Rose's end-of-game catchphrase is, "Put it in the books", used after the final out is recorded in a Mets win. After Mets losses, Rose says "and the ballgame is over". When he uses the phrasing "and the Mets are leading by a score of _ to _", he is using the same diction as original Mets broadcaster Lindsey Nelson.


In 2012, Rose was inducted into the National Jewish Sports Hall of Fame. He has won two Emmy awards for excellence in broadcasting for the New York Islanders. In 2019, it was announced that Howie would be inducted into the New York Baseball Hall of Fame.[18] On June 3, 2023, Rose was inducted into the Mets Hall of Fame.[19]

Personal life[edit]

Rose is married to Barbara, and they have two daughters.[20] Their daughter Alyssa has worked for the Mets organization as a social media personality, and has worked on soap operas such as One Life to Live, had two separate podcasts, called Scoring Position and Drunk Love, and currently works for Sportsnet New York.

During the 2021 season, Rose missed time with an undisclosed medical issue, first from April 13 until the 20th, and later missing the last month of the season.[21] Rose was diagnosed with bladder cancer and underwent a radical cystoprostatectomy in September 2021. [22]


  1. ^ a b Marzlock, Ron (April 28, 2022). "On the diamond or ice, Howie puts it in the books!". Queens Chronicle.
  2. ^ "Howie Rose". CBS New York. Archived from the original on August 5, 2010. Retrieved October 25, 2022. Born in Brooklyn and raised in Bayside, Howie currently lives on Long Island with his wife and two daughters.
  3. ^ Freund, Michael. "The man behind the voice: An interview with New York sportscaster Howie Rose". The Jerusalem Post. Retrieved April 10, 2023.
  4. ^ "Howie Rose". MSG Network. Archived from the original on May 30, 2008. Retrieved September 20, 2007.
  5. ^ "Howie Rose, Islanders Play-By-Play Announcer". Archived from the original on September 19, 2015. Retrieved August 1, 2015.
  6. ^ a b McShane, Chris (April 2, 2013). "A chat with Howie Rose, Mets radio broadcaster". Amazin' Avenue.
  7. ^ Best, Neil (February 19, 2019). "Randazzo embracing move to booth with Howie Rose". Newsday.
  8. ^ Britton, Tim (August 28, 2022). "'It starts at the top': Mets welcome alums back into the family with Old Timers Day". The Athletic. Retrieved January 22, 2023.
  9. ^ Kaplan, Dave (February 8, 2019). "For Stephane Matteau, a Famous Goal Could Not Cover the Darkness". The New York Times. ISSN 0362-4331. Retrieved March 9, 2024.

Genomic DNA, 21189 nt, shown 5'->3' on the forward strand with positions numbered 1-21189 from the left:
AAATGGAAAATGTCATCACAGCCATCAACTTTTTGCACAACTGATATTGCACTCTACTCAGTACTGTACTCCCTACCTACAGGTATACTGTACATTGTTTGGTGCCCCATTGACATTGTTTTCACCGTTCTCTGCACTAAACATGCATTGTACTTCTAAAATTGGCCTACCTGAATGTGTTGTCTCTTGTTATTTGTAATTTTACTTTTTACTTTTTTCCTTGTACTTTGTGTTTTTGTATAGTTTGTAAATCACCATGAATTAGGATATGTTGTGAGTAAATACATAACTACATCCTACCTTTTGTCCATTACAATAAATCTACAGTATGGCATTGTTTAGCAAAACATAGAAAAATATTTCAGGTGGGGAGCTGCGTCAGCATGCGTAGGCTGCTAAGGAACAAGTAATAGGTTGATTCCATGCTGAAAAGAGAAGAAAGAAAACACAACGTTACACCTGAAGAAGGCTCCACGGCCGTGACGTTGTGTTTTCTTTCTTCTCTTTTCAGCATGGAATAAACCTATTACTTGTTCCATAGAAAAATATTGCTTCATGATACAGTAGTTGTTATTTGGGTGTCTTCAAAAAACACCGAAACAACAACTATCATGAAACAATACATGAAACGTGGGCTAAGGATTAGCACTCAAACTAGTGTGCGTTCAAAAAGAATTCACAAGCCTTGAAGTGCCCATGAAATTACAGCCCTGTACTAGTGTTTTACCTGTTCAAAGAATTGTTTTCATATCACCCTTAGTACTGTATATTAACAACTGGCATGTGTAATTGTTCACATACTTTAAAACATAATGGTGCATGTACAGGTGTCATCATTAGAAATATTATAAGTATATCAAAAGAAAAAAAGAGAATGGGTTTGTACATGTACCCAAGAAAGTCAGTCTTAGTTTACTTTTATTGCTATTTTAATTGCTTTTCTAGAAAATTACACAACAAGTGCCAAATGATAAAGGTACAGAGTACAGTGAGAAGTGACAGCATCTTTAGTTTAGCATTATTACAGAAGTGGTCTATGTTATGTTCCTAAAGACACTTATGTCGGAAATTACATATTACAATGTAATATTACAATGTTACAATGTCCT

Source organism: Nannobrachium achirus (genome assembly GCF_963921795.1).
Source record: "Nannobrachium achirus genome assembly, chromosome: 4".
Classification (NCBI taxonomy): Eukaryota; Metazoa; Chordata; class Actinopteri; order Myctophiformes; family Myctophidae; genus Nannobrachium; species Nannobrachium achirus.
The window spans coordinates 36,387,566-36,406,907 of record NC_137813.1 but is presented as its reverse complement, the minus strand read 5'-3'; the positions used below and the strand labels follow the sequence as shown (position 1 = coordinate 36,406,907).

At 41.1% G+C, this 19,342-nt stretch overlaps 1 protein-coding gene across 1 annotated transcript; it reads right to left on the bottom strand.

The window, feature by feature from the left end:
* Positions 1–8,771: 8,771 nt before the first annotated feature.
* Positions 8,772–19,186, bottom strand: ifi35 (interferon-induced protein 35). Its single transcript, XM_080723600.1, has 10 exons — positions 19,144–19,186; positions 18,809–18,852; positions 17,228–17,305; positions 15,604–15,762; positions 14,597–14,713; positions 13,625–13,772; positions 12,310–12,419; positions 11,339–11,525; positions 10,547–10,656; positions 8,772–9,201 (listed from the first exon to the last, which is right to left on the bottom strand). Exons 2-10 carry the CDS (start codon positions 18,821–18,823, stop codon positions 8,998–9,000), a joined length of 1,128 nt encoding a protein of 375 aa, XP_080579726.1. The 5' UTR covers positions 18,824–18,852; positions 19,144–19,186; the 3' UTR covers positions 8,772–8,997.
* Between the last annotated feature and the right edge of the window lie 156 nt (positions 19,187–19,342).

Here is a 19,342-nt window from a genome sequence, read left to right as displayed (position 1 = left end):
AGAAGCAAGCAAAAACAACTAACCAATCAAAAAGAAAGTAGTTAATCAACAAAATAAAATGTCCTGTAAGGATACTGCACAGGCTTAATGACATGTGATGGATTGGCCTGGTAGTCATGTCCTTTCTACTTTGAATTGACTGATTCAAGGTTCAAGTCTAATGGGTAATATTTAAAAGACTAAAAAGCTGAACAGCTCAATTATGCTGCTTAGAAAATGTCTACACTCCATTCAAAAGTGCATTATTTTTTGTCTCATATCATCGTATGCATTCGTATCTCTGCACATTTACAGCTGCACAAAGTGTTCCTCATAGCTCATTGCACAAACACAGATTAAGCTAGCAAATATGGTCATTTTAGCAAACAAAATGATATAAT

10. ^ Best, Neil (February 8, 2019). "Forever linked by goal and call, Stephane Matteau and Howie Rose recall 1994 Rangers". Newsday. Retrieved March 9, 2024.
  11. ^ McCarron, Anthony (May 14, 2012). "For Howie Rose, 'Matteau, Matteau, Matteau!' call in NY Rangers' Game 7 win still lights lamp". New York Daily News. Retrieved March 9, 2024.
  12. ^ Sandomir, Richard (August 29, 1995). "TV SPORTS; Rose for Any Other Team Is Still a Strong Voice". The New York Times. p. B13. ISSN 0362-4331. Retrieved March 9, 2024.
  13. ^ Sandomir, Richard (October 12, 1998). "TV SPORTS; For the Islanders' Opener, Picture Was Truly Dark". The New York Times. ISSN 0362-4331. Retrieved March 9, 2024.
  14. ^ Pargas, Mark (December 11, 2007). "Fighting a Drought on the Island". Slap Shot. Retrieved March 9, 2024.
  15. ^ Best, Neil (May 18, 2016). "Howie Rose, Islanders' TV play-by-play man, won't return next season". Newsday. Retrieved March 9, 2024.
  16. ^ Wire, S. I. (May 18, 2016). "Howie Rose steps down as Islanders broadcaster". Sports Illustrated. Retrieved March 9, 2024.
  17. ^ Kussoy, Howie (May 18, 2016). "Howie Rose won't be back in booth next year for Islanders". Retrieved March 9, 2024.
  18. ^ "Mets Broadcaster Howie Rose Will be Inducted to New York State Baseball Hall of Fame". WCBS 880. August 14, 2019.
  19. ^ "Howard Johnson, Al Leiter, Gary Cohen and Howie Rose elected to the Mets Hall of Fame". (Press release). Retrieved January 21, 2023.
  20. ^ "Mets broadcasters". MLB Advanced Media, LLC. Retrieved August 31, 2021.
  21. ^ Waldstein, David (August 30, 2021). "Howie Rose Steps Away From Mets, but Plans to Return Next Year". The New York Times. Retrieved August 31, 2021.
  22. ^ Marchand, Andrew (February 1, 2023). "Mets voice Howie Rose reveals bladder cancer battle". New York Post. Retrieved October 7, 2023.